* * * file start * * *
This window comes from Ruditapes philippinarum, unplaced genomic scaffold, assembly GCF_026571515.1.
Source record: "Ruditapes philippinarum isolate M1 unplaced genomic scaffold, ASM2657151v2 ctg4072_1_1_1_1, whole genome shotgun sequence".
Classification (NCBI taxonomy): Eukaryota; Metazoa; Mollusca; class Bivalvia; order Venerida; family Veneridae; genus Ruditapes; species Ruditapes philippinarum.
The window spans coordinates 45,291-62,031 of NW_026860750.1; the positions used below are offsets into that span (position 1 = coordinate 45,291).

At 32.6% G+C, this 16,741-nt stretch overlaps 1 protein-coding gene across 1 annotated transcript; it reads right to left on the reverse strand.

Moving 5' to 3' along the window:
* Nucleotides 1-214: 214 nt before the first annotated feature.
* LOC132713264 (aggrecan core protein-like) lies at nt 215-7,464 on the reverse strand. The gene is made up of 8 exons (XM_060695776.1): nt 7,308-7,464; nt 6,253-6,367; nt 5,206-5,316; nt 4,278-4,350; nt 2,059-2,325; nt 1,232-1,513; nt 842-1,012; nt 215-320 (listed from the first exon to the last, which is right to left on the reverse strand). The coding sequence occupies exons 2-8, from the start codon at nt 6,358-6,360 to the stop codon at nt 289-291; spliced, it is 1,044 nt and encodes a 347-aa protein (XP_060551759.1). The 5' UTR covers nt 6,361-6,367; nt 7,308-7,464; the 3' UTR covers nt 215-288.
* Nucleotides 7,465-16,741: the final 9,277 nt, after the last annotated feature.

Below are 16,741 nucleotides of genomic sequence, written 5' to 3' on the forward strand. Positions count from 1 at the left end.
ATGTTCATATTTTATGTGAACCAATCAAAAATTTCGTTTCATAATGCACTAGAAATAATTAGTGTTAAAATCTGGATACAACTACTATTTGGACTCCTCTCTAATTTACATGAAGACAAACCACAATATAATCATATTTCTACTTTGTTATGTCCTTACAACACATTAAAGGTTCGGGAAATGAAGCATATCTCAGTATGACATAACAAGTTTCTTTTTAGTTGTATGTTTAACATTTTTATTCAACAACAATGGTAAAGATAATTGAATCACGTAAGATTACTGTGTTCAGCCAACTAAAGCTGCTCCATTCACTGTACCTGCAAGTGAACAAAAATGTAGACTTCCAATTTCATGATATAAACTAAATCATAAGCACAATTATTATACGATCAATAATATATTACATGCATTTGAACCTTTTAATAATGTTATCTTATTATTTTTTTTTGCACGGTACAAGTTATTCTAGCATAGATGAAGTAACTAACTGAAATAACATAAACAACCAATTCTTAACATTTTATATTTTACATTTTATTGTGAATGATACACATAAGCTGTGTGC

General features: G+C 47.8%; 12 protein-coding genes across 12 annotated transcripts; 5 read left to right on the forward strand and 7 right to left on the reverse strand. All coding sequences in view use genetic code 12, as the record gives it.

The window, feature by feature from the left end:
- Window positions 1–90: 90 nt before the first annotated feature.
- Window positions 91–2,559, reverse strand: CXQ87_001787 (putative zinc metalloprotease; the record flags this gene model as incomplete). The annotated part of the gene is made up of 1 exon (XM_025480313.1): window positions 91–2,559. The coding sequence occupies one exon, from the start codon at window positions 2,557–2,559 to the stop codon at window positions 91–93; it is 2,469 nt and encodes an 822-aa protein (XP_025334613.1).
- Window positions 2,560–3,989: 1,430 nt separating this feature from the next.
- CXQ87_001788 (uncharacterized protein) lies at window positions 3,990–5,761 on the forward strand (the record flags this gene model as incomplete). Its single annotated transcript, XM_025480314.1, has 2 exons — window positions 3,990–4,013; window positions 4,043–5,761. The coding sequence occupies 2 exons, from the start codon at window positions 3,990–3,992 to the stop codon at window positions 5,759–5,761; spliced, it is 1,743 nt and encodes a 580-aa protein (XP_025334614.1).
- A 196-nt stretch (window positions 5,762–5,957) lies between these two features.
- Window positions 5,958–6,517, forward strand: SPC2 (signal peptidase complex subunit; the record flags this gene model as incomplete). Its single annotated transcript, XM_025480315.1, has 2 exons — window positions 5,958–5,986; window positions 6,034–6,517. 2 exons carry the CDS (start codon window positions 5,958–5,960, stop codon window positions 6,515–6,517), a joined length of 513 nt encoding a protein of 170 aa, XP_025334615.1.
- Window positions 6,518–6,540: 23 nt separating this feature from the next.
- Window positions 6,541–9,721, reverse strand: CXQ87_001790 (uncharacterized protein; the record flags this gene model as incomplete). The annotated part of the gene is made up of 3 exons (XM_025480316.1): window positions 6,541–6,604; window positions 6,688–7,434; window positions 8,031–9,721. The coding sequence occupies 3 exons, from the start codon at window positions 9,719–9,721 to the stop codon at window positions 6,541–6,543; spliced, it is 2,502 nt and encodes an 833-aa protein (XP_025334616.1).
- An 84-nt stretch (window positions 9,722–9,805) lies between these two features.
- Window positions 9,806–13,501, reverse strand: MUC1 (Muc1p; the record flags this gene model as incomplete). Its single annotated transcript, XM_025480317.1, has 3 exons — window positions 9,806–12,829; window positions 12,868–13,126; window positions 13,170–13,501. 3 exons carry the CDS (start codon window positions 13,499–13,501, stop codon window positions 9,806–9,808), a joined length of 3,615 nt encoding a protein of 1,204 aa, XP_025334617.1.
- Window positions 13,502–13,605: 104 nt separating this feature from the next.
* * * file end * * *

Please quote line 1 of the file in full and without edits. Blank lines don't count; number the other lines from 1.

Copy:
This window comes from Ruditapes philippinarum, unplaced genomic scaffold, assembly GCF_026571515.1.